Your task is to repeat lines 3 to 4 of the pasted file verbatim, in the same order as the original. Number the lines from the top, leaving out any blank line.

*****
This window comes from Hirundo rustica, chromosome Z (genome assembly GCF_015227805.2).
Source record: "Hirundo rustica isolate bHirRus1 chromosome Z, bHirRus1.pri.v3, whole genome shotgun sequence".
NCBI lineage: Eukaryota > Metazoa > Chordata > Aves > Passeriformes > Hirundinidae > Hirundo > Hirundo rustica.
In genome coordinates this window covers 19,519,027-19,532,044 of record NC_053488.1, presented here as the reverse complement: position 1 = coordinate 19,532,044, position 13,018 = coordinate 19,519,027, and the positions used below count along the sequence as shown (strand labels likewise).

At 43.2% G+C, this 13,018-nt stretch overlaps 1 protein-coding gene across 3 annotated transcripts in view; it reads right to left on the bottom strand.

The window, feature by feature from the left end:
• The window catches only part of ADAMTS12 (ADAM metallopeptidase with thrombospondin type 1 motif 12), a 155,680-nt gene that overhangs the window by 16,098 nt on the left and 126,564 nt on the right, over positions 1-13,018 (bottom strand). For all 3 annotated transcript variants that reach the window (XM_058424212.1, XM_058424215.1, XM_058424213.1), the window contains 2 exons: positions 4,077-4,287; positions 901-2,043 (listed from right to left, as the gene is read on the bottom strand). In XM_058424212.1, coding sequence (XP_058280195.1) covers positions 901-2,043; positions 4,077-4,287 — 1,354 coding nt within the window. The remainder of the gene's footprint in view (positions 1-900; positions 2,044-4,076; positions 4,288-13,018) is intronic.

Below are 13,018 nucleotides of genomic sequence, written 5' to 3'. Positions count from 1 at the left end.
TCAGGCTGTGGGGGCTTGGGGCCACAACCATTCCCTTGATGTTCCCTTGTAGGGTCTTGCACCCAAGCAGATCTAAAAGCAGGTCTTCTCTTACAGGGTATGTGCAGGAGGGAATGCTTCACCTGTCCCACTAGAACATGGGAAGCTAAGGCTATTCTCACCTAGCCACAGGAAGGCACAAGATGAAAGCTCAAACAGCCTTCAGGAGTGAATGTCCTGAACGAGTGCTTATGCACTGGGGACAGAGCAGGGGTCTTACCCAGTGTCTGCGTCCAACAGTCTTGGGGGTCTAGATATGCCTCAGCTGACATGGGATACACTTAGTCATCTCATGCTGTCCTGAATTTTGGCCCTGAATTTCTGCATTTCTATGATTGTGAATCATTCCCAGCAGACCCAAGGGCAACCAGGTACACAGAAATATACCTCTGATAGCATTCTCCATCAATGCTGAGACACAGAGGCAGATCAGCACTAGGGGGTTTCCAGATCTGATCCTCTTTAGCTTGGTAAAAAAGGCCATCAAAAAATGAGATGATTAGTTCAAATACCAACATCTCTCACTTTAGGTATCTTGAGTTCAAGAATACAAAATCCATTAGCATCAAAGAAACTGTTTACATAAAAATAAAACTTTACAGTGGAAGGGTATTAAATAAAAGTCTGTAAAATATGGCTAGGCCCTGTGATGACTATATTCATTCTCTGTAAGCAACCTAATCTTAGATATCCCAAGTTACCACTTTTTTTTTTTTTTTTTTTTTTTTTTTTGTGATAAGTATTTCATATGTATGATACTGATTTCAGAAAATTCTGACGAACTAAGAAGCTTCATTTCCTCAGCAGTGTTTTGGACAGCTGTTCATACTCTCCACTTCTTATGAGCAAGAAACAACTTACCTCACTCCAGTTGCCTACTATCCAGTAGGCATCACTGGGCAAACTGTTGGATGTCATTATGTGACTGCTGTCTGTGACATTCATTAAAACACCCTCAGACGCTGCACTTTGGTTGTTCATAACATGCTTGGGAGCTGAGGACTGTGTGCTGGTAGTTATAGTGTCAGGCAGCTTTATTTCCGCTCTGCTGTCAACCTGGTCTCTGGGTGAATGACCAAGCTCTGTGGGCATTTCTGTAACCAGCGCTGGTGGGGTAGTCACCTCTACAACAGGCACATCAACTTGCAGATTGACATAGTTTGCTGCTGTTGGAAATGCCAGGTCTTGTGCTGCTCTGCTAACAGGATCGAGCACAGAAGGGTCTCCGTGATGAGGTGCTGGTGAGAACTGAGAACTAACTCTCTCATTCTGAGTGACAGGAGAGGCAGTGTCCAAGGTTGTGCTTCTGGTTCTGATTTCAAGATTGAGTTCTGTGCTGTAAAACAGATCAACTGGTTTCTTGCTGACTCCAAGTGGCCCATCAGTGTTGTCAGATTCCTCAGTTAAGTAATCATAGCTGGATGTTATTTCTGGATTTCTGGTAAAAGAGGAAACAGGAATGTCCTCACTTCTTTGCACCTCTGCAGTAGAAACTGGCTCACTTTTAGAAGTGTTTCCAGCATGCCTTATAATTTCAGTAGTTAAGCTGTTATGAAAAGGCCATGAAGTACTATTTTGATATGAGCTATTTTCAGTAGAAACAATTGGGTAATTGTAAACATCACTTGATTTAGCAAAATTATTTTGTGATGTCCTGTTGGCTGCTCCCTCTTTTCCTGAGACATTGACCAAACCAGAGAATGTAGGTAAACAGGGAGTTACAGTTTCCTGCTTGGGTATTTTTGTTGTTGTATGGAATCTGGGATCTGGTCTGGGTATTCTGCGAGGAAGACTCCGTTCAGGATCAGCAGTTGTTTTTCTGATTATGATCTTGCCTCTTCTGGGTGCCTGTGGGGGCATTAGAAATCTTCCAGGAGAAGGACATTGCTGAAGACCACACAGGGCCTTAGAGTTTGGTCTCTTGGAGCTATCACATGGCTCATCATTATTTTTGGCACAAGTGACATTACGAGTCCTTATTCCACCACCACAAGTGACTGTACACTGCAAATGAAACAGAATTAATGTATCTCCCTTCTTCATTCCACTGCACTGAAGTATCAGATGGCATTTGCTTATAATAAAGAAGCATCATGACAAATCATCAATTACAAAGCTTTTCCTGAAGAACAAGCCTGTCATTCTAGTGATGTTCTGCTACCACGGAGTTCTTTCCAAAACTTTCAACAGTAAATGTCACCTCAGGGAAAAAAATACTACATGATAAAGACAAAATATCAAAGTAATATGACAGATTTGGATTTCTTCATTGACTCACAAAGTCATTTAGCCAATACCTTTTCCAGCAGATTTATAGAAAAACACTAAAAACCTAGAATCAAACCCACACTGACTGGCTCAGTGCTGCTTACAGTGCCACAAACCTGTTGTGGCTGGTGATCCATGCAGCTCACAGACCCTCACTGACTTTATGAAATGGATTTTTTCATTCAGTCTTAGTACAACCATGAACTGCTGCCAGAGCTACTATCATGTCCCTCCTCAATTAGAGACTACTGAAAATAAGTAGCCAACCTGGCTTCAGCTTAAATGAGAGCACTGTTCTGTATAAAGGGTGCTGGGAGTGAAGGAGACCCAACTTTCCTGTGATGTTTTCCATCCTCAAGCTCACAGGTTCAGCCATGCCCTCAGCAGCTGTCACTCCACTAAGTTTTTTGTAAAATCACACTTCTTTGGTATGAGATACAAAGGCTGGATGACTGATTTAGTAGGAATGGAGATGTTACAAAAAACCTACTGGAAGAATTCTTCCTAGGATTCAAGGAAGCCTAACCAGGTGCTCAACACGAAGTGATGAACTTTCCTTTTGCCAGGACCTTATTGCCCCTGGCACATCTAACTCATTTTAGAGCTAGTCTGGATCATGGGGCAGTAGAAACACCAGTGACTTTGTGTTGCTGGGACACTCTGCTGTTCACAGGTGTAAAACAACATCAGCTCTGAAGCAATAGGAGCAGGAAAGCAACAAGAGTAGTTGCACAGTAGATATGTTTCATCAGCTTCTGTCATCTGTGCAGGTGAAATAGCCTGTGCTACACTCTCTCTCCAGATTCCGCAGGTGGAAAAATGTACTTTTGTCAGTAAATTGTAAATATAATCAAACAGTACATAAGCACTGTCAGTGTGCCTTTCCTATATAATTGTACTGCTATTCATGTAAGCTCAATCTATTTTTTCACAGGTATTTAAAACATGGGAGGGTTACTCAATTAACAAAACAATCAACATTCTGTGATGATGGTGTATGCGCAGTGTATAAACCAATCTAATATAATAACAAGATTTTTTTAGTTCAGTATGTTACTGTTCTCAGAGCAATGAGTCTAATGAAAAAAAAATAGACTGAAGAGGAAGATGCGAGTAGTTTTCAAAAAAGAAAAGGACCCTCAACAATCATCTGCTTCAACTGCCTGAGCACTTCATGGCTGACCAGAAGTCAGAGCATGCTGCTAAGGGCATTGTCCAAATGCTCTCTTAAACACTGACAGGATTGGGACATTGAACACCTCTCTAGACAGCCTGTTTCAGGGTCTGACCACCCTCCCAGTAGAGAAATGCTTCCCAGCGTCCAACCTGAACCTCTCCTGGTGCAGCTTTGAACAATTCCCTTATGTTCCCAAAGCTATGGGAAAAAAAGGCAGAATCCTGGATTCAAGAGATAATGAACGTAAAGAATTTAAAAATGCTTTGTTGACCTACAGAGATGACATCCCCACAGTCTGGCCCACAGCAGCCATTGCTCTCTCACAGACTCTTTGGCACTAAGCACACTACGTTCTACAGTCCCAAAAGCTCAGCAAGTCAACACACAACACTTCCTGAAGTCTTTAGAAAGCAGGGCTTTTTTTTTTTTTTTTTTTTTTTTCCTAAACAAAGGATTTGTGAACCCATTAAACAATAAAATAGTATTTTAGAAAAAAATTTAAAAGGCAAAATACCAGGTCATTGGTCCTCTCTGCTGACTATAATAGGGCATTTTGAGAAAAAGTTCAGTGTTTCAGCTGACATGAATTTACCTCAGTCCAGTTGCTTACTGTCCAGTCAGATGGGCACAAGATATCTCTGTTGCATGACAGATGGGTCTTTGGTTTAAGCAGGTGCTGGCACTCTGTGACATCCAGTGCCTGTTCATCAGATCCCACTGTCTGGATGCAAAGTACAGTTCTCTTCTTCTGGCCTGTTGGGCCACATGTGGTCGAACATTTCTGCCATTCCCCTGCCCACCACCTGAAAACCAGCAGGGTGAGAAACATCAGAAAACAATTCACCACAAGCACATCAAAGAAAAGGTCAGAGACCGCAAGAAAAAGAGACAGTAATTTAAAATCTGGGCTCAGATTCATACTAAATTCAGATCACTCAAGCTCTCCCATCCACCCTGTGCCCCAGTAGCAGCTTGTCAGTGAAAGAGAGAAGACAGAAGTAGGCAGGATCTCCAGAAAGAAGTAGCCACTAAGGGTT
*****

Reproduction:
NCBI lineage: Eukaryota > Metazoa > Chordata > Aves > Passeriformes > Hirundinidae > Hirundo > Hirundo rustica.
In genome coordinates this window covers 19,519,027-19,532,044 of record NC_053488.1, presented here as the reverse complement: position 1 = coordinate 19,532,044, position 13,018 = coordinate 19,519,027, and the positions used below count along the sequence as shown (strand labels likewise).